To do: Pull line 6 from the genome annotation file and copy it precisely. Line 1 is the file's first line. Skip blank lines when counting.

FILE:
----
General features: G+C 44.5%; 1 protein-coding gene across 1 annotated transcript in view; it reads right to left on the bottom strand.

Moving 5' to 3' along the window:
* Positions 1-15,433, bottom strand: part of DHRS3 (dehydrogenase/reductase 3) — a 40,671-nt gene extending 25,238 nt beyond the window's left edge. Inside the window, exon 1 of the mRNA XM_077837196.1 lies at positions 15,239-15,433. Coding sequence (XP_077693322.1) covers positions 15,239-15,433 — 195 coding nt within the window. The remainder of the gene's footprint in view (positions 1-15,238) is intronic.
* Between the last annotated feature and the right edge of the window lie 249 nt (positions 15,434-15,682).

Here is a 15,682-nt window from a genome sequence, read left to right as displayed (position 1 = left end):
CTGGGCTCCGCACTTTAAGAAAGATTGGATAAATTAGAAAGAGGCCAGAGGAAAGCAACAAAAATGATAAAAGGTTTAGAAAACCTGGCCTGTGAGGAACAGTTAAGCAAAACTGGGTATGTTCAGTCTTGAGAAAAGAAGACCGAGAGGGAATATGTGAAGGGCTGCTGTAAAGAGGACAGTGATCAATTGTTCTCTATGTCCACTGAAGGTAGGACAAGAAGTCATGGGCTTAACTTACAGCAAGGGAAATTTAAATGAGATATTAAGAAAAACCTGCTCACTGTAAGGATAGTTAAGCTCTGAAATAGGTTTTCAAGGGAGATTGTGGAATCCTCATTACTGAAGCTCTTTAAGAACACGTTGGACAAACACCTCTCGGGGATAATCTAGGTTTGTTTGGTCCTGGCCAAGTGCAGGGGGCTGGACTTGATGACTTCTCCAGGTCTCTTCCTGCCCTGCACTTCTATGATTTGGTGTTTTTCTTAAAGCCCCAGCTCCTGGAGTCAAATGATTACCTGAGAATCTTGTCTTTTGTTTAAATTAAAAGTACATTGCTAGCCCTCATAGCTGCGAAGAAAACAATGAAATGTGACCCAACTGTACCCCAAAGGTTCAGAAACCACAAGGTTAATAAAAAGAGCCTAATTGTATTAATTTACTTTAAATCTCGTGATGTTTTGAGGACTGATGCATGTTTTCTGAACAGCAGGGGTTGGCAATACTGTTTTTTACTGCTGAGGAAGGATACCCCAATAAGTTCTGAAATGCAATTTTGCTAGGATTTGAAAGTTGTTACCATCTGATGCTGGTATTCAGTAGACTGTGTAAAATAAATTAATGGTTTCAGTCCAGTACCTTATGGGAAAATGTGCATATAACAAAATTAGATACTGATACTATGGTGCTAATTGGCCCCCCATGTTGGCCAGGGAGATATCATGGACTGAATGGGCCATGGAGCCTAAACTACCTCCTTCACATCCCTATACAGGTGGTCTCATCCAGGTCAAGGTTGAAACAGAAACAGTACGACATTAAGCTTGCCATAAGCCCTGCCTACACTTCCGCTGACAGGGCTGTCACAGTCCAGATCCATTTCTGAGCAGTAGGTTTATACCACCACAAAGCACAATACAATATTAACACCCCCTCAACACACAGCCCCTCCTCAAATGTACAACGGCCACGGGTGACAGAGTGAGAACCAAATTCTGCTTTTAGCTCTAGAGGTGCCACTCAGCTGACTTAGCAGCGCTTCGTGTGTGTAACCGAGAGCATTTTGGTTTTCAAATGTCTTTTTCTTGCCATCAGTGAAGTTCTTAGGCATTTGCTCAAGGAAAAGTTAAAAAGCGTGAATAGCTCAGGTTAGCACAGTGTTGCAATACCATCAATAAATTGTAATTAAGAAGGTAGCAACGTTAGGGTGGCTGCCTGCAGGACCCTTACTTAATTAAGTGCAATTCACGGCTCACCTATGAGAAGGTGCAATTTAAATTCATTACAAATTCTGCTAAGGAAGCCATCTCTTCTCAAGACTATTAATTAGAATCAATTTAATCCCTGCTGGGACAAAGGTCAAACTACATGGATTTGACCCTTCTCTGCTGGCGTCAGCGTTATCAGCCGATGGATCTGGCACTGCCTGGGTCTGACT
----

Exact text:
CTGGGCTCCGCACTTTAAGAAAGATTGGATAAATTAGAAAGAGGCCAGAGGAAAGCAACAAAAATGATAAAAGGTTTAGAAAACCTGGCCTGTGAGGAACAGTTAAGCAAAACTGGGTATGTTCAGTCTTGAGAAAAGAAGACCGAGAGGGAATATGTGAAGGGCTGCTGTAAAGAGGACAGTGATCAATTGTTCTCTATGTCCACTGAAGGTAGGACAAGAAGTCATGGGCTTAACTTACAGCAAGGGAAATTTAAATGAGATATTAAGAAAAACCTGCTCACTGTAAGGATAGTTAAGCTCTGAAATAGGTTTTCAAGGGAGATTGTGGAATCCTCATTACTGAAGCTCTTTAAGAACACGTTGGACAAACACCTCTCGGGGATAATCTAGGTTTGTTTGGTCCTGGCCAAGTGCAGGGGGCTGGACTTGATGACTTCTCCAGGTCTCTTCCTGCCCTGCACTTCTATGATTTGGTGTTTTTCTTAAAGCCCCAGCTCCTGGAGTCAAATGATTACCTGAGAATCTTGTCTTTTGTTTAAATTAAAAGTACATTGCTAGCCCTCATAGCTGCGAAGAAAACAATGAAATGTGACCCAACTGTACCCCAAAGGTTCAGAAACCACAAGGTTAATAAAAAGAGCCTAATTGTATTAATTTACTTTAAATCTCGTGATGTTTTGAGGACTGATGCATGTTTTCTGAACAGCAGGGGTTGGCAATACTGTTTTTTACTGCTGAGGAAGGATACCCCAATAAGTTCTGAAATGCAATTTTGCTAGGATTTGAAAGTTGTTACCATCTGATGCTGGTATTCAGTAGACTGTGTAAAATAAATTAATGGTTTCAGTCCAGTACCTTATGGGAAAATGTGCATATAACAAAATTAGATACTGATACTATGGTGCTAATTGGCCCCCCATGTTGGCCAGGGAGATATCATGGACTGAATGGGCCATGGAGCCTAAACTACCTCCTTCACATCCCTATACAGGTGGTCTCATCCAGGTCAAGGTTGAAACAGAAACAGTACGACATTAAGCTTGCCATAAGCCCTGCCTACACTTCCGCTGACAGGGCTGTCACAGTCCAGATCCATTTCTGAGCAGTAGGTTTATACCACCACAAAGCACAATACAATATTAACACCCCCTCAACACACAGCCCCTCCTCAAATGTACAACGGCCACGGGTGACAGAGTGAGAACCAAATTCTGCTTTTAGCTCTAGAGGTGCCACTCAGCTGACTTAGCAGCGCTTCGTGTGTGTAACCGAGAGCATTTTGGTTTTCAAATGTCTTTTTCTTGCCATCAGTGAAGTTCTTAGGCATTTGCTCAAGGAAAAGTTAAAAAGCGTGAATAGCTCAGGTTAGCACAGTGTTGCAATACCATCAATAAATTGTAATTAAGAAGGTAGCAACGTTAGGGTGGCTGCCTGCAGGACCCTTACTTAATTAAGTGCAATTCACGGCTCACCTATGAGAAGGTGCAATTTAAATTCATTACAAATTCTGCTAAGGAAGCCATCTCTTCTCAAGACTATTAATTAGAATCAATTTAATCCCTGCTGGGACAAAGGTCAAACTACATGGATTTGACCCTTCTCTGCTGGCGTCAGCGTTATCAGCCGATGGATCTGGCACTGCCTGGGTCTGACT